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More on Apple Pro Mouse problems

More on Apple Pro Mouse problems

David Kilbridge offers a number of links that include take-apart and repair instructions for Apple Pro mice. Most users who have performed repairs, however, say that they are tedious and often not worth the effort.

Kilbridge also notes an easy test for a damaged mouse cable can be performed by launching Granted Software's freeware USB Monitor (Mac OS X only) and manipulating the cable at the mouse housing. If the transparent window indicating a USB connection or disconnection appears, the cable is bad.

MacFixIt reader Henry describes why repairs can be so problematic: "All together, you can get a pretty good idea of how to disassemble a Pro Mouse using these resources, but it seems inevitable that some parts get broken or badly deformed in the process. That makes repair a messy proposition, no matter what. Worse, the mechanism for switch-clicking on this design is subtle. Even if I get everything else right, it's my experience that the clicking performance --the button "touch"-- deteriorates.

"Finally, I have doubts about the longevity of any repair on these devices. I've put aside my repair efforts and ordered a new Apple mouse. When I get it, I'm going to see if I can add some kind of stiffener for the cable as it emerges from the case -- and resolve to keep the cable straight. It is a really nice mouse."

In September, we experienced a problem with the Apple Pro Mouse in-house at MacFixIt, first hand.

The problem manifested on our Power Macintosh G4/733 (QuickSilver, only one display connected). Using an Apple Pro Keyboard and Mouse, the mouse movement would suddenly cease, and the optical light on the mouse would also turn off.

Temporarily, the problem was solved by moving the Apple Pro Mouse from the port on the keyboard to the USB port on the back of the Power Mac G4. The mouse worked for several minutes, but then the entire system shut off, apparently from power failure. Subsequent attempts to connect the mouse directly to the G4 produced the same result - complete system shut down after a few minutes. In fact, with the mouse connected while the system was off, no startup could occur. Connecting the mouse through the keyboard resulted in no functionality, but did not cause a system shut down.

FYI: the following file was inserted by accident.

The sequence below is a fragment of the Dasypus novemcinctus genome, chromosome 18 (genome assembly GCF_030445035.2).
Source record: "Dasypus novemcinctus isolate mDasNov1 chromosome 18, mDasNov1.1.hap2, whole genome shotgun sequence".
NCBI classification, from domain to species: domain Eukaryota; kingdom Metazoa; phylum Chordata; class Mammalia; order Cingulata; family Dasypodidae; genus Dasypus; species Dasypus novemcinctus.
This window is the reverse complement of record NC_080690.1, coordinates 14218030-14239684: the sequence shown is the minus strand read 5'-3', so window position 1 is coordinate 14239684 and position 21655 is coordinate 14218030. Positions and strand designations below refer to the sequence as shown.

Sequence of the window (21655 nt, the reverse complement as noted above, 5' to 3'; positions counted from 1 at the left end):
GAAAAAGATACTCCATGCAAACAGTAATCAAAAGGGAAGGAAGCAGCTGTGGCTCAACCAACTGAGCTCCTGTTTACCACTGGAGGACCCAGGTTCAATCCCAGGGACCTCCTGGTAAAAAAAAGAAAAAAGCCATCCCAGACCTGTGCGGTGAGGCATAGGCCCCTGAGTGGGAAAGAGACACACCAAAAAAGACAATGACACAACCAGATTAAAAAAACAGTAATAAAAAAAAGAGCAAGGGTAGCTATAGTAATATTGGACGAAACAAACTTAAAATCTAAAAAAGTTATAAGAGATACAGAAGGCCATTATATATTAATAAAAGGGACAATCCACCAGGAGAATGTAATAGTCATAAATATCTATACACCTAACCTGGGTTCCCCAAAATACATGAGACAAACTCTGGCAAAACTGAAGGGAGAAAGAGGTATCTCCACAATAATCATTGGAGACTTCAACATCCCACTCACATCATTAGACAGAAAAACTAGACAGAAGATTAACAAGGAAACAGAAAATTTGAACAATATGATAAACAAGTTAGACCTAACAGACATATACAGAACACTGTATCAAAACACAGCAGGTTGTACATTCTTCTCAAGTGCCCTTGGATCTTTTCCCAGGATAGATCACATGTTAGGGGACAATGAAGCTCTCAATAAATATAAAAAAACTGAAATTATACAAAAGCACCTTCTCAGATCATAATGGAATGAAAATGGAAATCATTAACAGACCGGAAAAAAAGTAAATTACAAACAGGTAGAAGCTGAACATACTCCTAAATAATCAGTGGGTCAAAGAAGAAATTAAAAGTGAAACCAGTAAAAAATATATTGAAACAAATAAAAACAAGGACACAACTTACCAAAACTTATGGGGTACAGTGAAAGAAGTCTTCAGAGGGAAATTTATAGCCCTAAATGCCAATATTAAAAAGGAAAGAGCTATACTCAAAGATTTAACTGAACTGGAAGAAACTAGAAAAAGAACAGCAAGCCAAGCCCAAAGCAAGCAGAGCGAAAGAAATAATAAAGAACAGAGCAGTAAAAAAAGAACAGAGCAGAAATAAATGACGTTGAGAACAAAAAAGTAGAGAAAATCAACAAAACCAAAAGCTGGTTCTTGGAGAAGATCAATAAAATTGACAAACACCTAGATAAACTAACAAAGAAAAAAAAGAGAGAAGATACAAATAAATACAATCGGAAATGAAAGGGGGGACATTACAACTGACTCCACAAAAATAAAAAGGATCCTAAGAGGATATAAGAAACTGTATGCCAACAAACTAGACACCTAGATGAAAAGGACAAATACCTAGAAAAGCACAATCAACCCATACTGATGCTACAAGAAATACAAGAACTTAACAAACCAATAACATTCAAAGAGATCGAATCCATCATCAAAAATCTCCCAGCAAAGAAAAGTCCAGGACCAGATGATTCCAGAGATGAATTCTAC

Eventually, we replaced the Apple Pro mouse with a Kensington model, which worked normally.

Bruce Levin's experience mimics our own "The mouse would periodically freeze requiring unplugging and re-plugging into the USB port in the keyboard. Additionally this would knock out all other USB ports and I began to experience random issues with the ports on the back of my 17" flat panel studio monitor. Additionally the Keyspan driver for my PDA adaptor would occasionally disappear from my machine completely! I thought the problem was possibly related to an Asante USB card, so I removed it. When I finally discovered that the problem was the mouse itself, the USB ports on the monitor returned to working operation and are problem free and the Asante USB card is once again a champ."

Trackballs If you want to avoid mouse wire strain, Jack Rodgers has a straightforward suggestion "Do yourself a favor and get a trackball or trackpad. Saves a lot of pain caused by the mouse and only requires a little finger movement."

  • "Opening and Repairing an Apple Pro Mouse"
  • "Modding the Apple Pro Mouse MOD apart"
  • "An Optical Mouse on the inside..."
  • "Apple Pro Mouse Repair - Unofficial, Warrantee Voiding"
  • "Dave's Tech Tips"
  • USB Monitor
  • More from Late-Breakers